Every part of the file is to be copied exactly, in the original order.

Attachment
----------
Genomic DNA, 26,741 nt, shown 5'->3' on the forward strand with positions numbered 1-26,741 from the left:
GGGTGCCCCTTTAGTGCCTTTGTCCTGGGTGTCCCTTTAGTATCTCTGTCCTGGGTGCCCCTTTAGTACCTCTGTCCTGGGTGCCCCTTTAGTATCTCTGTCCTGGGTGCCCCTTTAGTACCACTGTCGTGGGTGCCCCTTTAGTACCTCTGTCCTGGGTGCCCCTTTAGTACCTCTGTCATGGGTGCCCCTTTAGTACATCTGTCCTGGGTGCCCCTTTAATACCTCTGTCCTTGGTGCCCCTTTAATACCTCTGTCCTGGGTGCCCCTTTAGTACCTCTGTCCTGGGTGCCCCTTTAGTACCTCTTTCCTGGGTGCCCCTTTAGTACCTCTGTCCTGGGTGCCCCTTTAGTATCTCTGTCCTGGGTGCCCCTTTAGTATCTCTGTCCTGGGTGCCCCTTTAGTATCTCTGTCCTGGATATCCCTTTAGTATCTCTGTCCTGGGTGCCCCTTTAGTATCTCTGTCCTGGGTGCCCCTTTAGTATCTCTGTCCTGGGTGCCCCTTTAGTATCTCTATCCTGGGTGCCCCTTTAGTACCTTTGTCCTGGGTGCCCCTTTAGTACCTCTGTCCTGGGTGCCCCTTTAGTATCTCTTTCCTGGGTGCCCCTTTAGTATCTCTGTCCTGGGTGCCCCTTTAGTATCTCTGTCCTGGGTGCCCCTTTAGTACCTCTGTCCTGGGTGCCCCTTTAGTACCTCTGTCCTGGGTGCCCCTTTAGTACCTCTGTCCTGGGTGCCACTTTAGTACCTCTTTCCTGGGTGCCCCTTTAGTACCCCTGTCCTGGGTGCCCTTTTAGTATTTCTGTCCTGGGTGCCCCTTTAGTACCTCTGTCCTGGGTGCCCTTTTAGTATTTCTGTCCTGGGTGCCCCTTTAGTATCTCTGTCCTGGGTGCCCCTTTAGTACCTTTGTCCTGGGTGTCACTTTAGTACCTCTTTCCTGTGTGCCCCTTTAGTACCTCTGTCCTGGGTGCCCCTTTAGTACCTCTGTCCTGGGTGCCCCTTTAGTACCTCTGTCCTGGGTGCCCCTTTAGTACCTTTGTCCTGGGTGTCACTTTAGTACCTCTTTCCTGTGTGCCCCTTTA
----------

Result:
Genomic DNA, 26,741 nt, shown 5'->3' on the forward strand with positions numbered 1-26,741 from the left:
GGGTGCCCCTTTAGTGCCTTTGTCCTGGGTGTCCCTTTAGTATCTCTGTCCTGGGTGCCCCTTTAGTACCTCTGTCCTGGGTGCCCCTTTAGTATCTCTGTCCTGGGTGCCCCTTTAGTACCACTGTCGTGGGTGCCCCTTTAGTACCTCTGTCCTGGGTGCCCCTTTAGTACCTCTGTCATGGGTGCCCCTTTAGTACATCTGTCCTGGGTGCCCCTTTAATACCTCTGTCCTTGGTGCCCCTTTAATACCTCTGTCCTGGGTGCCCCTTTAGTACCTCTGTCCTGGGTGCCCCTTTAGTACCTCTTTCCTGGGTGCCCCTTTAGTACCTCTGTCCTGGGTGCCCCTTTAGTATCTCTGTCCTGGGTGCCCCTTTAGTATCTCTGTCCTGGGTGCCCCTTTAGTATCTCTGTCCTGGATATCCCTTTAGTATCTCTGTCCTGGGTGCCCCTTTAGTATCTCTGTCCTGGGTGCCCCTTTAGTATCTCTGTCCTGGGTGCCCCTTTAGTATCTCTATCCTGGGTGCCCCTTTAGTACCTTTGTCCTGGGTGCCCCTTTAGTACCTCTGTCCTGGGTGCCCCTTTAGTATCTCTTTCCTGGGTGCCCCTTTAGTATCTCTGTCCTGGGTGCCCCTTTAGTATCTCTGTCCTGGGTGCCCCTTTAGTACCTCTGTCCTGGGTGCCCCTTTAGTACCTCTGTCCTGGGTGCCCCTTTAGTACCTCTGTCCTGGGTGCCACTTTAGTACCTCTTTCCTGGGTGCCCCTTTAGTACCCCTGTCCTGGGTGCCCTTTTAGTATTTCTGTCCTGGGTGCCCCTTTAGTACCTCTGTCCTGGGTGCCCTTTTAGTATTTCTGTCCTGGGTGCCCCTTTAGTATCTCTGTCCTGGGTGCCCCTTTAGTACCTTTGTCCTGGGTGTCACTTTAGTACCTCTTTCCTGTGTGCCCCTTTAGTACCTCTGTCCTGGGTGCCCCTTTAGTACCTCTGTCCTGGGTGCCCCTTTAGTACCTCTGTCCTGGGTGCCCCTTTAGTACCTTTGTCCTGGGTGTCACTTTAGTACCTCTTTCCTGTGTGCCCCTTTA